The coffee’s from Bonanza in Berlin, with a seasonal blend and single-origin on espresso and, typically, three single-origins on pour-over through the Kalita Wave. These change every month or so, depending on what Bonanza sends through (during my visit the choices were from Kenya, Indonesia and Ethiopia). The single-origin espresso changes more frequently, typically once a week, sometimes twice.

If coffee doesn’t take your fancy, there’s a wide range of loose-leaf teas, plus cold drinks and a fridge full of beer. Meanwhile, if you are hungry, there’s cake every day, while the kitchen, serving brunch, is open from 08:00 – 16:00, Wednesday to Friday, and from 09:00 – 16:00 at the weekends. Note that Toki is cashless, so don’t forget to bring a card!

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Brew Lab Update

Detail from the menu board at Brew Lab in Edinburgh, showing one of two espresso choices, this one (a washed Guatemalan from Union) for use in drinks with milk.I first visited Brew Lab in December 2012, part of the Coffee Spot’s first-ever road trip to Edinburgh. Back then, I found it all rather bewildering, Brew Lab playing a large part in my transition from an innocent coffee lover to my headlong descent down the rabbit hole that is speciality coffee. Over the years, Brew Lab has gone from bewildering to familiar, almost a home-from-home. Along the way, there have been a few changes, some of which I wrote about when I returned in April 2014. However, the biggest change occurred when London roasters and speciality coffee pioneers, Union Hand-roasted, bought Brew Lab in 2018.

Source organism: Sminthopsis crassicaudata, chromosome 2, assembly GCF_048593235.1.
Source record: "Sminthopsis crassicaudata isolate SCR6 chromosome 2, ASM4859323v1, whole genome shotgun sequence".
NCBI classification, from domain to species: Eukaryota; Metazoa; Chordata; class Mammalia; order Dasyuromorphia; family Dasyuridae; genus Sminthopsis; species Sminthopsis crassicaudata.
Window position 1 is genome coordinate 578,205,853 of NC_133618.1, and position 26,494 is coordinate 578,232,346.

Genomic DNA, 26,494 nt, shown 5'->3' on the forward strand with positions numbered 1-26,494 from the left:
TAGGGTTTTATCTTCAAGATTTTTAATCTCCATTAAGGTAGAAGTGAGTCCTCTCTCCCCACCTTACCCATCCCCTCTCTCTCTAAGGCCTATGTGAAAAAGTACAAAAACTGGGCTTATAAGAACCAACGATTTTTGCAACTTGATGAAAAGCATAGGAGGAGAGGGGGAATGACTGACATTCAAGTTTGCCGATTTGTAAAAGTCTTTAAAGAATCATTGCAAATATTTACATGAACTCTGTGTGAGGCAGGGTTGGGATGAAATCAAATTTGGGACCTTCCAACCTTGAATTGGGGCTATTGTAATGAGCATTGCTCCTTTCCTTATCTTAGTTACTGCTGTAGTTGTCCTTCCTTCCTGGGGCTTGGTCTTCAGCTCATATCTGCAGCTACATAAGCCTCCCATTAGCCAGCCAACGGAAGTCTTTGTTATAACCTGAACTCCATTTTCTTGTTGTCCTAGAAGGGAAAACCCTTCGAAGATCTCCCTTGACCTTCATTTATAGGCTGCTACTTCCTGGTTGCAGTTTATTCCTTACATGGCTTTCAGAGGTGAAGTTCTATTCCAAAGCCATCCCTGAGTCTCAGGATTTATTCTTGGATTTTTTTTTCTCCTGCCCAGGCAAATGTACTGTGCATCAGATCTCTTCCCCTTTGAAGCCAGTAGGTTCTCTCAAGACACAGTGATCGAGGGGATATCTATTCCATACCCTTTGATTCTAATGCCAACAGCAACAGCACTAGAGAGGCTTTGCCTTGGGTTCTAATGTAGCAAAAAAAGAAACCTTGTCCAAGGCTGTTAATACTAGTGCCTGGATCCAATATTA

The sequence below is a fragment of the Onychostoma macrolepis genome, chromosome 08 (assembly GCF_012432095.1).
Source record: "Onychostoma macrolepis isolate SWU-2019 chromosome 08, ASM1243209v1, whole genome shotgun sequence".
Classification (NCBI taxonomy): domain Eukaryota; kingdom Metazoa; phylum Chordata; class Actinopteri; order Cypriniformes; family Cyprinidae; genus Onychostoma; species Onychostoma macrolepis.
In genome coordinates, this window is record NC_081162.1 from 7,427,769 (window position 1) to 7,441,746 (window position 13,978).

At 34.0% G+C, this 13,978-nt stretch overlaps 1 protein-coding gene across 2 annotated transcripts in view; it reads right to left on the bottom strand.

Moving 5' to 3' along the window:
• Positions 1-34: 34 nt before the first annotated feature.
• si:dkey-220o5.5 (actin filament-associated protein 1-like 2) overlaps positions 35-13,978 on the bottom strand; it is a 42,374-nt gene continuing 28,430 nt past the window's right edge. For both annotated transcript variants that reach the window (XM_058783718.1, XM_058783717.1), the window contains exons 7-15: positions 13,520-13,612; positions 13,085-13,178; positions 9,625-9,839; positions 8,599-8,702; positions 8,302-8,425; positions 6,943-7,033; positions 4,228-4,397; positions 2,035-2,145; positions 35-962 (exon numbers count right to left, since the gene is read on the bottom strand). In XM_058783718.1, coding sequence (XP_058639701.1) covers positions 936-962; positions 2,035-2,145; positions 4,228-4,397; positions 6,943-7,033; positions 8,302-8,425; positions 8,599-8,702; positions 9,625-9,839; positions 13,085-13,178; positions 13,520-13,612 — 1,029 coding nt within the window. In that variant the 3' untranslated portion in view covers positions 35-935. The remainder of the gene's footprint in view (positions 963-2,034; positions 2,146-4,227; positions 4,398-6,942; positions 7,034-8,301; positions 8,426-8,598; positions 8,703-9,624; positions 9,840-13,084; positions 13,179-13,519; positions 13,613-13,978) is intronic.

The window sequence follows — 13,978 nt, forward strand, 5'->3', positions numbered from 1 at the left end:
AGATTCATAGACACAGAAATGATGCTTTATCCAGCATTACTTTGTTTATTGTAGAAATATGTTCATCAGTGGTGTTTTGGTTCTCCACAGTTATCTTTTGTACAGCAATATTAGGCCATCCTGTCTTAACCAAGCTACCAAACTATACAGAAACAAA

Naturally I was keen to find out what, if anything, had changed as a result of the new ownership, popping back at the end of last year to check out the “new” Brew Lab (annoyingly, I missed visiting exactly six years after my first visit by a single day). The good news is that Union seems to have taken an “if it ain’t broke, don’t fix it” approach, leaving Brew Lab to carry on much as I remember it, providing great coffee on espresso and filter, including guest roasters, which is an excellent sign.

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Back to Black, Weteringstraat

Details from the sign for Back to Black, written in a cursive script in the window of the coffee shop on Weteringstraat.Back to Black is a chain of precisely two Amsterdam coffee shops which, since 2015, has been roasting its own coffee from a small roastery/bakery which, sadly, is not open to the public. This branch is on Weteringstraat, south of the centre, near the Rijksmuseum and Heineken Experience, making it a good stop if you are out for a bit of sightseeing, and has a lovely, canalside location. The other branch, in contrast, is on Van Hallstraat, about a 30-minute walk west of the main station.

Back to Black is primarily a coffee shop, serving a range of cakes and savoury snacks, all baked in-house. The coffee, similarly, is all roasted in-house, with Back to Black only roasting single-origins. There’s a choice of two espressos, one that has a more conventional taste profile and the other which is a bit different. There’s also a choice of filter coffee, where you can have anything that’s on the shelves in retail bags through V60, Aeropress or Cafetiere, or, if you want to share Chemex or Syphon. The espresso changes on a regular basis, Back to Black moving to something new once the current one runs out, while the filter options are seasonal.